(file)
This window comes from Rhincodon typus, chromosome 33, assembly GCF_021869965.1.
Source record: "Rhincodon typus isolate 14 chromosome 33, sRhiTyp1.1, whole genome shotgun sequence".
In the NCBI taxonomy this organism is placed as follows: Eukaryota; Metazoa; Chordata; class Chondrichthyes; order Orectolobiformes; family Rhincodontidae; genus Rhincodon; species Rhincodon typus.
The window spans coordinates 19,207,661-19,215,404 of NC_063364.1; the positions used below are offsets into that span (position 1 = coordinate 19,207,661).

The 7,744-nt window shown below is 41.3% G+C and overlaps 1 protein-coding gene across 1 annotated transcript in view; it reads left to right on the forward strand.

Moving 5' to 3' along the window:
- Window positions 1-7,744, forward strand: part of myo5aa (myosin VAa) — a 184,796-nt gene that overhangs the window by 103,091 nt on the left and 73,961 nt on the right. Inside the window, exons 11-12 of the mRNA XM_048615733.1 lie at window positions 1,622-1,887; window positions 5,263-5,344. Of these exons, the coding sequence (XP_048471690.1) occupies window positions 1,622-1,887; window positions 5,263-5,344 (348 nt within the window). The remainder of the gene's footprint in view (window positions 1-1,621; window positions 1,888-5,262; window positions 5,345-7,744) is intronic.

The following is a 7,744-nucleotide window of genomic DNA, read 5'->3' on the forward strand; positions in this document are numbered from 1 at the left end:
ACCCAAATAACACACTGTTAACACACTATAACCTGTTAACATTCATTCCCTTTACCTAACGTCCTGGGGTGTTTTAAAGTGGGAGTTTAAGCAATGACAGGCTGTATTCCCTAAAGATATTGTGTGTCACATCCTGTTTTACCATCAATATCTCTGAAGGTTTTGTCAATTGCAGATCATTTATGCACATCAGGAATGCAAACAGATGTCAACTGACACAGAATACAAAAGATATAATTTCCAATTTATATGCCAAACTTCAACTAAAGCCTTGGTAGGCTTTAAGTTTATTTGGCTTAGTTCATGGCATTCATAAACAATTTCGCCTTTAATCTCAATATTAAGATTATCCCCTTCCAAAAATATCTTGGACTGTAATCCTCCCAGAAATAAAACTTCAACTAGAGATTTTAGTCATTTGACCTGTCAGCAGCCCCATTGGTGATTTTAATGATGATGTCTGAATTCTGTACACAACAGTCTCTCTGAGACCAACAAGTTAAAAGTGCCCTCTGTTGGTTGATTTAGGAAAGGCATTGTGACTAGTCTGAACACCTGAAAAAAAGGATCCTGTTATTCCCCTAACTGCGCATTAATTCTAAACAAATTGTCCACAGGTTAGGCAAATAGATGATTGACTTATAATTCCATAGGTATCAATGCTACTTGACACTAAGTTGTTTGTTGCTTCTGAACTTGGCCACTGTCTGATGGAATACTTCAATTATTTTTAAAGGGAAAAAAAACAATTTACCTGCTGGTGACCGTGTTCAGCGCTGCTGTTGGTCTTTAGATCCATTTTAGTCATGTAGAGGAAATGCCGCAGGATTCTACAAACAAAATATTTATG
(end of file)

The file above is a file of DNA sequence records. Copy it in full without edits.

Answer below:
This window comes from Rhincodon typus, chromosome 33, assembly GCF_021869965.1.
Source record: "Rhincodon typus isolate 14 chromosome 33, sRhiTyp1.1, whole genome shotgun sequence".
In the NCBI taxonomy this organism is placed as follows: Eukaryota; Metazoa; Chordata; class Chondrichthyes; order Orectolobiformes; family Rhincodontidae; genus Rhincodon; species Rhincodon typus.
The window spans coordinates 19,207,661-19,215,404 of NC_063364.1; the positions used below are offsets into that span (position 1 = coordinate 19,207,661).

The 7,744-nt window shown below is 41.3% G+C and overlaps 1 protein-coding gene across 1 annotated transcript in view; it reads left to right on the forward strand.

Moving 5' to 3' along the window:
- Window positions 1-7,744, forward strand: part of myo5aa (myosin VAa) — a 184,796-nt gene that overhangs the window by 103,091 nt on the left and 73,961 nt on the right. Inside the window, exons 11-12 of the mRNA XM_048615733.1 lie at window positions 1,622-1,887; window positions 5,263-5,344. Of these exons, the coding sequence (XP_048471690.1) occupies window positions 1,622-1,887; window positions 5,263-5,344 (348 nt within the window). The remainder of the gene's footprint in view (window positions 1-1,621; window positions 1,888-5,262; window positions 5,345-7,744) is intronic.

The following is a 7,744-nucleotide window of genomic DNA, read 5'->3' on the forward strand; positions in this document are numbered from 1 at the left end:
ACCCAAATAACACACTGTTAACACACTATAACCTGTTAACATTCATTCCCTTTACCTAACGTCCTGGGGTGTTTTAAAGTGGGAGTTTAAGCAATGACAGGCTGTATTCCCTAAAGATATTGTGTGTCACATCCTGTTTTACCATCAATATCTCTGAAGGTTTTGTCAATTGCAGATCATTTATGCACATCAGGAATGCAAACAGATGTCAACTGACACAGAATACAAAAGATATAATTTCCAATTTATATGCCAAACTTCAACTAAAGCCTTGGTAGGCTTTAAGTTTATTTGGCTTAGTTCATGGCATTCATAAACAATTTCGCCTTTAATCTCAATATTAAGATTATCCCCTTCCAAAAATATCTTGGACTGTAATCCTCCCAGAAATAAAACTTCAACTAGAGATTTTAGTCATTTGACCTGTCAGCAGCCCCATTGGTGATTTTAATGATGATGTCTGAATTCTGTACACAACAGTCTCTCTGAGACCAACAAGTTAAAAGTGCCCTCTGTTGGTTGATTTAGGAAAGGCATTGTGACTAGTCTGAACACCTGAAAAAAAGGATCCTGTTATTCCCCTAACTGCGCATTAATTCTAAACAAATTGTCCACAGGTTAGGCAAATAGATGATTGACTTATAATTCCATAGGTATCAATGCTACTTGACACTAAGTTGTTTGTTGCTTCTGAACTTGGCCACTGTCTGATGGAATACTTCAATTATTTTTAAAGGGAAAAAAAACAATTTACCTGCTGGTGACCGTGTTCAGCGCTGCTGTTGGTCTTTAGATCCATTTTAGTCATGTAGAGGAAATGCCGCAGGATTCTACAAACAAAATATTTATG